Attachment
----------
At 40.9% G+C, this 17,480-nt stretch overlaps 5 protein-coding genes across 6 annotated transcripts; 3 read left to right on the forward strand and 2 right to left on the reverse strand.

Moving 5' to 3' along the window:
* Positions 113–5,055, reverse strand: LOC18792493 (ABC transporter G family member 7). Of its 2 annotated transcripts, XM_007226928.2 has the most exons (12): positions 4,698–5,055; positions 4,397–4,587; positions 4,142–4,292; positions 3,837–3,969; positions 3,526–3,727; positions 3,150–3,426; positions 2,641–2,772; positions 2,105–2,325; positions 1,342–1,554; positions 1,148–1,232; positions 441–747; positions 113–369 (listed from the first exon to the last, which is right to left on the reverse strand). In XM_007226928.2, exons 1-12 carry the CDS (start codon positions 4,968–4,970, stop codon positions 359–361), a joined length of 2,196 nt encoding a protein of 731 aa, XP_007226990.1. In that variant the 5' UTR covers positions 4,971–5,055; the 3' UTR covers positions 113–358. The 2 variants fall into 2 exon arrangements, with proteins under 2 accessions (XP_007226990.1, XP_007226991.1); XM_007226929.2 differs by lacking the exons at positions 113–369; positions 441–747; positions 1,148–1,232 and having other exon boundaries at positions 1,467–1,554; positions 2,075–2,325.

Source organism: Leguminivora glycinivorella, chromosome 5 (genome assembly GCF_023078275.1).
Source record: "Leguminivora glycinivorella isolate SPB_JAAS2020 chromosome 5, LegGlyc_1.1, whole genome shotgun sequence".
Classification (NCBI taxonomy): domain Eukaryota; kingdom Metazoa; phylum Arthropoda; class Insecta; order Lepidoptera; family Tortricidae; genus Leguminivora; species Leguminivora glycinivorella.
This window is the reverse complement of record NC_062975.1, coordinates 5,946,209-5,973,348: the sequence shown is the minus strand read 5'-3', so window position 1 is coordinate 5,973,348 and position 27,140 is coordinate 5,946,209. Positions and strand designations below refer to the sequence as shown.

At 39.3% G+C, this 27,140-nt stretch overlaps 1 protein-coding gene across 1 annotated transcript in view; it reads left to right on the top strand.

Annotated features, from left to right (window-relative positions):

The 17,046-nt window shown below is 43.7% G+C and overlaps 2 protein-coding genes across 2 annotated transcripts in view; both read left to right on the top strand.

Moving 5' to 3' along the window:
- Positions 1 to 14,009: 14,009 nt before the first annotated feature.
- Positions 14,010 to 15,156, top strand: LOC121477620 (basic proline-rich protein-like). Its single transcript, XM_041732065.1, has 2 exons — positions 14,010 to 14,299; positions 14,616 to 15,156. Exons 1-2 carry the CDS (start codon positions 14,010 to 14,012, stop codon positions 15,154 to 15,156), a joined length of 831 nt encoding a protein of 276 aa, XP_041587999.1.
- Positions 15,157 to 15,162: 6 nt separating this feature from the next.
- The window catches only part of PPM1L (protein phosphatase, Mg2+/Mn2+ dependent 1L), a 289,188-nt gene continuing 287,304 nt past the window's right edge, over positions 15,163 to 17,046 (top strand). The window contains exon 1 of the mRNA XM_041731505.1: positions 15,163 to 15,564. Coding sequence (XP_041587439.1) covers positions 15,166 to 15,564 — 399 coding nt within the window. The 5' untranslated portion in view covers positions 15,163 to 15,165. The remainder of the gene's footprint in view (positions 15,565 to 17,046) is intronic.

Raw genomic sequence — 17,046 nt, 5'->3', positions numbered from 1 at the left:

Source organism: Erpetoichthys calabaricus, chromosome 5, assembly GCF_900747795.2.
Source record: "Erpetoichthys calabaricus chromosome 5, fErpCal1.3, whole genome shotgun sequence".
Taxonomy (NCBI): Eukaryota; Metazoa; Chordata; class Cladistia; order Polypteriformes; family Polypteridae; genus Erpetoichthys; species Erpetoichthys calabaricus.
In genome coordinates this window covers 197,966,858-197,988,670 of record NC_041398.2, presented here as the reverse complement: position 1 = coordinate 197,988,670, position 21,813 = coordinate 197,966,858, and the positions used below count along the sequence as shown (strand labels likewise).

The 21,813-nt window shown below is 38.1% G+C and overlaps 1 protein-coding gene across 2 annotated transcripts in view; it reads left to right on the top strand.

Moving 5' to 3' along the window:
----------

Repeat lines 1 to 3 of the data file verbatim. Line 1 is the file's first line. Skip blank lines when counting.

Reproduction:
At 40.9% G+C, this 17,480-nt stretch overlaps 5 protein-coding genes across 6 annotated transcripts; 3 read left to right on the forward strand and 2 right to left on the reverse strand.

Moving 5' to 3' along the window:
* Positions 113–5,055, reverse strand: LOC18792493 (ABC transporter G family member 7). Of its 2 annotated transcripts, XM_007226928.2 has the most exons (12): positions 4,698–5,055; positions 4,397–4,587; positions 4,142–4,292; positions 3,837–3,969; positions 3,526–3,727; positions 3,150–3,426; positions 2,641–2,772; positions 2,105–2,325; positions 1,342–1,554; positions 1,148–1,232; positions 441–747; positions 113–369 (listed from the first exon to the last, which is right to left on the reverse strand). In XM_007226928.2, exons 1-12 carry the CDS (start codon positions 4,968–4,970, stop codon positions 359–361), a joined length of 2,196 nt encoding a protein of 731 aa, XP_007226990.1. In that variant the 5' UTR covers positions 4,971–5,055; the 3' UTR covers positions 113–358. The 2 variants fall into 2 exon arrangements, with proteins under 2 accessions (XP_007226990.1, XP_007226991.1); XM_007226929.2 differs by lacking the exons at positions 113–369; positions 441–747; positions 1,148–1,232 and having other exon boundaries at positions 1,467–1,554; positions 2,075–2,325.